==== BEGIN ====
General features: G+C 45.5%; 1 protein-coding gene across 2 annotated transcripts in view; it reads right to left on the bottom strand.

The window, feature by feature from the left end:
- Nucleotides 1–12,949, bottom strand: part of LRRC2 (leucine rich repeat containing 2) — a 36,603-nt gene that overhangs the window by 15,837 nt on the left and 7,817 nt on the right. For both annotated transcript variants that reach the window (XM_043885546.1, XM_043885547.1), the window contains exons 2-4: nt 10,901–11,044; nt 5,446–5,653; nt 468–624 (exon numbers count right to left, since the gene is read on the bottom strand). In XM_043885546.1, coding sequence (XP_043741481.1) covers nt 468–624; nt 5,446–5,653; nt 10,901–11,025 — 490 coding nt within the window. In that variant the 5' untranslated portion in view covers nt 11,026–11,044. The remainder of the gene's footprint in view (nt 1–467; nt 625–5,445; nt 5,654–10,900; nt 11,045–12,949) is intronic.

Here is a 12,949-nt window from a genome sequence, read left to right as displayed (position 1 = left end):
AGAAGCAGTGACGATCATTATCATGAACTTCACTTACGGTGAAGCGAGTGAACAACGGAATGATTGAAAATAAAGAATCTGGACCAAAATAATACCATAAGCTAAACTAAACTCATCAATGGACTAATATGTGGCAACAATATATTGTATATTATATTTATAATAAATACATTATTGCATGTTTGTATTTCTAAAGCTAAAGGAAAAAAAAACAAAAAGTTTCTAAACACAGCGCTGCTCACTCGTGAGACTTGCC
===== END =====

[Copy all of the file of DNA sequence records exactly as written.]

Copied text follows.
General features: G+C 45.5%; 1 protein-coding gene across 2 annotated transcripts in view; it reads right to left on the bottom strand.

The window, feature by feature from the left end:
- Nucleotides 1–12,949, bottom strand: part of LRRC2 (leucine rich repeat containing 2) — a 36,603-nt gene that overhangs the window by 15,837 nt on the left and 7,817 nt on the right. For both annotated transcript variants that reach the window (XM_043885546.1, XM_043885547.1), the window contains exons 2-4: nt 10,901–11,044; nt 5,446–5,653; nt 468–624 (exon numbers count right to left, since the gene is read on the bottom strand). In XM_043885546.1, coding sequence (XP_043741481.1) covers nt 468–624; nt 5,446–5,653; nt 10,901–11,025 — 490 coding nt within the window. In that variant the 5' untranslated portion in view covers nt 11,026–11,044. The remainder of the gene's footprint in view (nt 1–467; nt 625–5,445; nt 5,654–10,900; nt 11,045–12,949) is intronic.

Here is a 12,949-nt window from a genome sequence, read left to right as displayed (position 1 = left end):
AGAAGCAGTGACGATCATTATCATGAACTTCACTTACGGTGAAGCGAGTGAACAACGGAATGATTGAAAATAAAGAATCTGGACCAAAATAATACCATAAGCTAAACTAAACTCATCAATGGACTAATATGTGGCAACAATATATTGTATATTATATTTATAATAAATACATTATTGCATGTTTGTATTTCTAAAGCTAAAGGAAAAAAAAACAAAAAGTTTCTAAACACAGCGCTGCTCACTCGTGAGACTTGCC